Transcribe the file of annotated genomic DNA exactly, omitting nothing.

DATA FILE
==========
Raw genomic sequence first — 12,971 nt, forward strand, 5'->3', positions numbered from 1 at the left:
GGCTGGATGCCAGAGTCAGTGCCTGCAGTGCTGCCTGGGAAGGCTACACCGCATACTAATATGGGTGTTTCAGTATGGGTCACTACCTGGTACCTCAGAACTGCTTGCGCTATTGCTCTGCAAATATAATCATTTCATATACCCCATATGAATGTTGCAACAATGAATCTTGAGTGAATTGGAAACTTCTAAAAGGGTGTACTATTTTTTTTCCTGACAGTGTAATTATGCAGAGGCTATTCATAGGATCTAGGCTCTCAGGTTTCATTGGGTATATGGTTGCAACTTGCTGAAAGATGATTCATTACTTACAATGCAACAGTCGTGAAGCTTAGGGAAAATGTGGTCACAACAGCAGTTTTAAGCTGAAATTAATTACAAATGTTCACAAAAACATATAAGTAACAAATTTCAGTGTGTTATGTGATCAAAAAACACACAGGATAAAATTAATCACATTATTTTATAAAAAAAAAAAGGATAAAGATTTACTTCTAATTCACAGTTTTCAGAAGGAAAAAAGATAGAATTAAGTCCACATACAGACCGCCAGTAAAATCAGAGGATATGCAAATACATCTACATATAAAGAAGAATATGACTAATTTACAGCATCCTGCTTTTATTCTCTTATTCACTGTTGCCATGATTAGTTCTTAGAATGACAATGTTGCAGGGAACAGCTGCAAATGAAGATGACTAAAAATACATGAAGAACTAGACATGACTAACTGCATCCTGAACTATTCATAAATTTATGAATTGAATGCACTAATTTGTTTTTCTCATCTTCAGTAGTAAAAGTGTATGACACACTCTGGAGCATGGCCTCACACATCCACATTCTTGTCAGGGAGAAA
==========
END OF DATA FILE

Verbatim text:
Raw genomic sequence first — 12,971 nt, forward strand, 5'->3', positions numbered from 1 at the left:
GGCTGGATGCCAGAGTCAGTGCCTGCAGTGCTGCCTGGGAAGGCTACACCGCATACTAATATGGGTGTTTCAGTATGGGTCACTACCTGGTACCTCAGAACTGCTTGCGCTATTGCTCTGCAAATATAATCATTTCATATACCCCATATGAATGTTGCAACAATGAATCTTGAGTGAATTGGAAACTTCTAAAAGGGTGTACTATTTTTTTTCCTGACAGTGTAATTATGCAGAGGCTATTCATAGGATCTAGGCTCTCAGGTTTCATTGGGTATATGGTTGCAACTTGCTGAAAGATGATTCATTACTTACAATGCAACAGTCGTGAAGCTTAGGGAAAATGTGGTCACAACAGCAGTTTTAAGCTGAAATTAATTACAAATGTTCACAAAAACATATAAGTAACAAATTTCAGTGTGTTATGTGATCAAAAAACACACAGGATAAAATTAATCACATTATTTTATAAAAAAAAAAAGGATAAAGATTTACTTCTAATTCACAGTTTTCAGAAGGAAAAAAGATAGAATTAAGTCCACATACAGACCGCCAGTAAAATCAGAGGATATGCAAATACATCTACATATAAAGAAGAATATGACTAATTTACAGCATCCTGCTTTTATTCTCTTATTCACTGTTGCCATGATTAGTTCTTAGAATGACAATGTTGCAGGGAACAGCTGCAAATGAAGATGACTAAAAATACATGAAGAACTAGACATGACTAACTGCATCCTGAACTATTCATAAATTTATGAATTGAATGCACTAATTTGTTTTTCTCATCTTCAGTAGTAAAAGTGTATGACACACTCTGGAGCATGGCCTCACACATCCACATTCTTGTCAGGGAGAAA